In a world that’s constantly being disrupted by new technologies, new jobs and new ways of life, the ability to adapt quickly without stressing out your brain and your body is a critical skill.  

“Change is happening so much faster than it was just a month ago. That’s why resilience is so important for people’s mental health, their well-being, the happiness,” Borton said. 

Building resiliency and mental toughness in your employees allows employers to prevent mental illnesses in much the same way that they would try to prevent physical ones. Borton believes this approach can create healthier, more productive employees and companies. 

“Your people matter and your people are your biggest asset,” she said. “[Focusing on mental health] would make your cultures healthier, it would make your people happier, you would get more production out of people.”

Treating mental health challenges from an injury prevention standpoint can also reduce the amount of physical illness and injuries your employees experience. 

Gallup’s report found that mental health challenges also frequently transition into physical health challenges, with employees who frequently experience burnout being 63% more likely to take a sick day and 23% more likely to visit the emergency room. Another study found that burnout increases the risk of developing atrial fibrillation, a heart condition characterized by a fluttering, quickened or quivering heartbeat, by up to 20%.  

“Burnout is happening,” Borton said. “You lose people because of sickness. They won’t be able to come to work. And because of that you lose company culture, you lose happiness and engagement, you lose confidence and you lose the connectedness that people have together.”

Mental Toughness: The Cornerstone of Her Career

Building resilience and combating burnout isn’t just a professional interest of Borton’s. It’s also a personal one. During her time as a Big 10 coach, she experienced burnout due to the intense level of scrutiny she faced.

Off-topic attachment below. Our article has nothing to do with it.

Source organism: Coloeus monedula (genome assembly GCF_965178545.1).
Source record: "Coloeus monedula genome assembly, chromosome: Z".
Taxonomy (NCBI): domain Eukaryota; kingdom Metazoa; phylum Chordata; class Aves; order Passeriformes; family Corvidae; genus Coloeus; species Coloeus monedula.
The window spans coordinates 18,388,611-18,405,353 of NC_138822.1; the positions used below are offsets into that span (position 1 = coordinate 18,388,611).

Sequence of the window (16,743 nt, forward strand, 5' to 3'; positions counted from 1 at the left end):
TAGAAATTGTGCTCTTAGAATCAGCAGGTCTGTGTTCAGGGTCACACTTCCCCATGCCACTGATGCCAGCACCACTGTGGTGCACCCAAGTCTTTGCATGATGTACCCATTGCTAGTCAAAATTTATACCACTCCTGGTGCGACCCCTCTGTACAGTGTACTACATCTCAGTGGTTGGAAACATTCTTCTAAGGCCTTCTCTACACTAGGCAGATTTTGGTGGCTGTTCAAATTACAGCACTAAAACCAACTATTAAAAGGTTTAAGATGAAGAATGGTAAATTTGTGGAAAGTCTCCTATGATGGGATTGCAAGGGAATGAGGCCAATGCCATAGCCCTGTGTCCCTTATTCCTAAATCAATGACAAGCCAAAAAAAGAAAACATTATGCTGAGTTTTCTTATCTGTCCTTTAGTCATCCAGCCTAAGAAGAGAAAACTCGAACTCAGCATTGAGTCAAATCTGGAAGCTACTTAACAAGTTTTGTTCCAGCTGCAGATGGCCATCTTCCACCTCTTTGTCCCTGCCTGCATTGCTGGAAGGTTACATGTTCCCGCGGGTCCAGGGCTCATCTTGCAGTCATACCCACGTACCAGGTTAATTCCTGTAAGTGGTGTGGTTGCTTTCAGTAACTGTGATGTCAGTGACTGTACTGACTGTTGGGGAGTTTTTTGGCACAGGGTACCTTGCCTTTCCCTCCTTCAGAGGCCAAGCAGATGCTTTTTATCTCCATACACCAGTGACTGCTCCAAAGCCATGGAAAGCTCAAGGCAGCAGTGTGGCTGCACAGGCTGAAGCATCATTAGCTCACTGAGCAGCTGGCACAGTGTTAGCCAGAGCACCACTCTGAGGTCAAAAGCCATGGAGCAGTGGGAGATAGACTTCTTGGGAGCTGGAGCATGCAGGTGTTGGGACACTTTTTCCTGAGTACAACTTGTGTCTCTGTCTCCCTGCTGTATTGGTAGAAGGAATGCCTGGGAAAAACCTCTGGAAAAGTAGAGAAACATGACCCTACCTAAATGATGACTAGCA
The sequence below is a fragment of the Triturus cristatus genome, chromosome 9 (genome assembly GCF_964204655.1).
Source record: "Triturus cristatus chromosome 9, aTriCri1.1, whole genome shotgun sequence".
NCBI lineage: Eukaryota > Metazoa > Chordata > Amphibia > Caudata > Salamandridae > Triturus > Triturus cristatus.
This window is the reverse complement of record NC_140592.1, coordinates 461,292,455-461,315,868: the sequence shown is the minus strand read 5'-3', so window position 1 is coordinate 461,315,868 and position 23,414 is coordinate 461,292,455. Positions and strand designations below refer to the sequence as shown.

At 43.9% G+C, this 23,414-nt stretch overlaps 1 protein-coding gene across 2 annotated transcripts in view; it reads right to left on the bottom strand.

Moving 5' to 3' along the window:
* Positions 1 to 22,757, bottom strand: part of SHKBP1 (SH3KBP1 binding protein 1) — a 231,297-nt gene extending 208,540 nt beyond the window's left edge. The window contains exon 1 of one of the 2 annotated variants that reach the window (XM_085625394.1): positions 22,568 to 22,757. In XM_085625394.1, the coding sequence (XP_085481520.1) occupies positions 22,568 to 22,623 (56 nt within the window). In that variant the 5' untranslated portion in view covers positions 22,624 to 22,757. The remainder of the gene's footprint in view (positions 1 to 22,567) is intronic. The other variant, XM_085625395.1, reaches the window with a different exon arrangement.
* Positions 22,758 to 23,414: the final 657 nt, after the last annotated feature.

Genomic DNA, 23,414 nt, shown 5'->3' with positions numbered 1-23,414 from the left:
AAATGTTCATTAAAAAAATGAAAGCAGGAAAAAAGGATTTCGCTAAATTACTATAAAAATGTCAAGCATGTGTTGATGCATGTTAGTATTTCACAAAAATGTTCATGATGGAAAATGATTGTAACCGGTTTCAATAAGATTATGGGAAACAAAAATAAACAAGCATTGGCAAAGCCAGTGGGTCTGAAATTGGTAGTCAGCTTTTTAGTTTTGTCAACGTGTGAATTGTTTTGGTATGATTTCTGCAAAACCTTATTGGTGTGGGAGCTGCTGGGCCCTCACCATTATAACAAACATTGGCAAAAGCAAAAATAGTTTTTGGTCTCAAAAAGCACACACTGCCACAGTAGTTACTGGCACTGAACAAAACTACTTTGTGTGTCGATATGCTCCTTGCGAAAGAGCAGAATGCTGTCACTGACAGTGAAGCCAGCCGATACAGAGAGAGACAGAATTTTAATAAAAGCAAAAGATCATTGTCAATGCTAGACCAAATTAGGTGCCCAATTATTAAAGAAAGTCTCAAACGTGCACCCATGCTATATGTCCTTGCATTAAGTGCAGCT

“As a coach, I had to build mental toughness and resilience, because it was a highly public, highly visible and highly scrutinized position,” she said. “I didn’t know it at the time, but I was able to put strategies and implement my own routines and rituals in my own life to manage the burnout fatigue when I was coaching at the high level.”  

“I’ve experienced burnout in all different levels of my career, so I’ve lived it, I’ve experienced it,” she said.  

When she transitioned out of coaching and into her career at Borton Partners, Borton once again needed to call on her resiliency skills.  

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“I’m most proud of my transition. I’ve had tons of success as a coach, but being able to transition from the sports world to the business world was a huge accomplishment that not many people have done,”  she said. “I’m proud to have had the resilience and mental toughness to be able to do that.”

Her personal experience with burnout is what drives her to help others tackle the illness and it helps her remain focused on the goal even when the issues her clients face are deeply complex. 

“I continue to learn and be a lifelong learner, and I think the more complex the challenge or the issue is, the more I get excited about it, because you’re able to make a bigger impact for the people,” Borton said. 

“It’s not about me, it’s about everyone else around me — watching other people succeed and reach their goals and do more than they ever thought they could.  For me that’s extremely rewarding, to see other people flourish.” &

Courtney DuChene is a staff writer at Risk & Insurance. She can be reached at [email protected]

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The R&I Editorial Team can be reached at [email protected]